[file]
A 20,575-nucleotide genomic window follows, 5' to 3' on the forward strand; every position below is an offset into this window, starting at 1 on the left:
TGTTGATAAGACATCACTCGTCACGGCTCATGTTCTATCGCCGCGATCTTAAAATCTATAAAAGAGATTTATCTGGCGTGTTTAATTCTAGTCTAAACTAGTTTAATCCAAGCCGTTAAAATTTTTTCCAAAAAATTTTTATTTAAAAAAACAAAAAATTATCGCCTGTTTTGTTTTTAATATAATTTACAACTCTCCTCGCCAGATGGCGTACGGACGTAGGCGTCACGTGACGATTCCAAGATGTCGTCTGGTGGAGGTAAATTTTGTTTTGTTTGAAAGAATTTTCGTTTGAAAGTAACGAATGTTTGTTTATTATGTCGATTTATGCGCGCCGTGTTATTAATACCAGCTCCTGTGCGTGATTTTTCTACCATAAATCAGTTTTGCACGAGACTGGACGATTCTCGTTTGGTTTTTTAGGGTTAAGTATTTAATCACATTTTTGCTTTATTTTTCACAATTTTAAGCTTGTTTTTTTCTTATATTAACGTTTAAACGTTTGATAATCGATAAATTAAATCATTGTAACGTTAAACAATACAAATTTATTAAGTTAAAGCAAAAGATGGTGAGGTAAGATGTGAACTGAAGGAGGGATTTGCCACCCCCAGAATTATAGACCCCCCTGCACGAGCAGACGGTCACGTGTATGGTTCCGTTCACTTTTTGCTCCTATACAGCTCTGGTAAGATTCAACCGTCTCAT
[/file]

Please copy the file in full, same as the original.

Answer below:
A 20,575-nucleotide genomic window follows, 5' to 3' on the forward strand; every position below is an offset into this window, starting at 1 on the left:
TGTTGATAAGACATCACTCGTCACGGCTCATGTTCTATCGCCGCGATCTTAAAATCTATAAAAGAGATTTATCTGGCGTGTTTAATTCTAGTCTAAACTAGTTTAATCCAAGCCGTTAAAATTTTTTCCAAAAAATTTTTATTTAAAAAAACAAAAAATTATCGCCTGTTTTGTTTTTAATATAATTTACAACTCTCCTCGCCAGATGGCGTACGGACGTAGGCGTCACGTGACGATTCCAAGATGTCGTCTGGTGGAGGTAAATTTTGTTTTGTTTGAAAGAATTTTCGTTTGAAAGTAACGAATGTTTGTTTATTATGTCGATTTATGCGCGCCGTGTTATTAATACCAGCTCCTGTGCGTGATTTTTCTACCATAAATCAGTTTTGCACGAGACTGGACGATTCTCGTTTGGTTTTTTAGGGTTAAGTATTTAATCACATTTTTGCTTTATTTTTCACAATTTTAAGCTTGTTTTTTTCTTATATTAACGTTTAAACGTTTGATAATCGATAAATTAAATCATTGTAACGTTAAACAATACAAATTTATTAAGTTAAAGCAAAAGATGGTGAGGTAAGATGTGAACTGAAGGAGGGATTTGCCACCCCCAGAATTATAGACCCCCCTGCACGAGCAGACGGTCACGTGTATGGTTCCGTTCACTTTTTGCTCCTATACAGCTCTGGTAAGATTCAACCGTCTCAT